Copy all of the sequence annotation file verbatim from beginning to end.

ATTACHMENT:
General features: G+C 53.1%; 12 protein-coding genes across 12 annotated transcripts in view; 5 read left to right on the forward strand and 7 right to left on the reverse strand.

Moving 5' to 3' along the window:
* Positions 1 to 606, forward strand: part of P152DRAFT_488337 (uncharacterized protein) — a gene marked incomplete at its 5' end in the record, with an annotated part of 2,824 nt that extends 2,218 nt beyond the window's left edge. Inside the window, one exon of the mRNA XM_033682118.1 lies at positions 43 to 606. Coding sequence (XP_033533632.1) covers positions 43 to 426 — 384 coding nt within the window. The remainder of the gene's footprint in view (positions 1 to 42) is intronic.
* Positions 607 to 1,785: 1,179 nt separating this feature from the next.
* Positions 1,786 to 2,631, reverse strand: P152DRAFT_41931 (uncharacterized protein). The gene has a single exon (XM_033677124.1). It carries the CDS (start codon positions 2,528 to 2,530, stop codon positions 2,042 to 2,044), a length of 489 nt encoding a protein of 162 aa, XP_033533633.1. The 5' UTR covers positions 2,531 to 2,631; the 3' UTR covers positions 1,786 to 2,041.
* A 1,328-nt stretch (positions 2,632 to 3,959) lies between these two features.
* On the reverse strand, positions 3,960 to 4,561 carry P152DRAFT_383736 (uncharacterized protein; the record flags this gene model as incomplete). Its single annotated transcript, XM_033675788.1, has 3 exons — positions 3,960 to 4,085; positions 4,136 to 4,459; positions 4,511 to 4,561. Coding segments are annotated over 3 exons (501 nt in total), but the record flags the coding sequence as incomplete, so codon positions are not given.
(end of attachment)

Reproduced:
General features: G+C 53.1%; 12 protein-coding genes across 12 annotated transcripts in view; 5 read left to right on the forward strand and 7 right to left on the reverse strand.

Moving 5' to 3' along the window:
* Positions 1 to 606, forward strand: part of P152DRAFT_488337 (uncharacterized protein) — a gene marked incomplete at its 5' end in the record, with an annotated part of 2,824 nt that extends 2,218 nt beyond the window's left edge. Inside the window, one exon of the mRNA XM_033682118.1 lies at positions 43 to 606. Coding sequence (XP_033533632.1) covers positions 43 to 426 — 384 coding nt within the window. The remainder of the gene's footprint in view (positions 1 to 42) is intronic.
* Positions 607 to 1,785: 1,179 nt separating this feature from the next.
* Positions 1,786 to 2,631, reverse strand: P152DRAFT_41931 (uncharacterized protein). The gene has a single exon (XM_033677124.1). It carries the CDS (start codon positions 2,528 to 2,530, stop codon positions 2,042 to 2,044), a length of 489 nt encoding a protein of 162 aa, XP_033533633.1. The 5' UTR covers positions 2,531 to 2,631; the 3' UTR covers positions 1,786 to 2,041.
* A 1,328-nt stretch (positions 2,632 to 3,959) lies between these two features.
* On the reverse strand, positions 3,960 to 4,561 carry P152DRAFT_383736 (uncharacterized protein; the record flags this gene model as incomplete). Its single annotated transcript, XM_033675788.1, has 3 exons — positions 3,960 to 4,085; positions 4,136 to 4,459; positions 4,511 to 4,561. Coding segments are annotated over 3 exons (501 nt in total), but the record flags the coding sequence as incomplete, so codon positions are not given.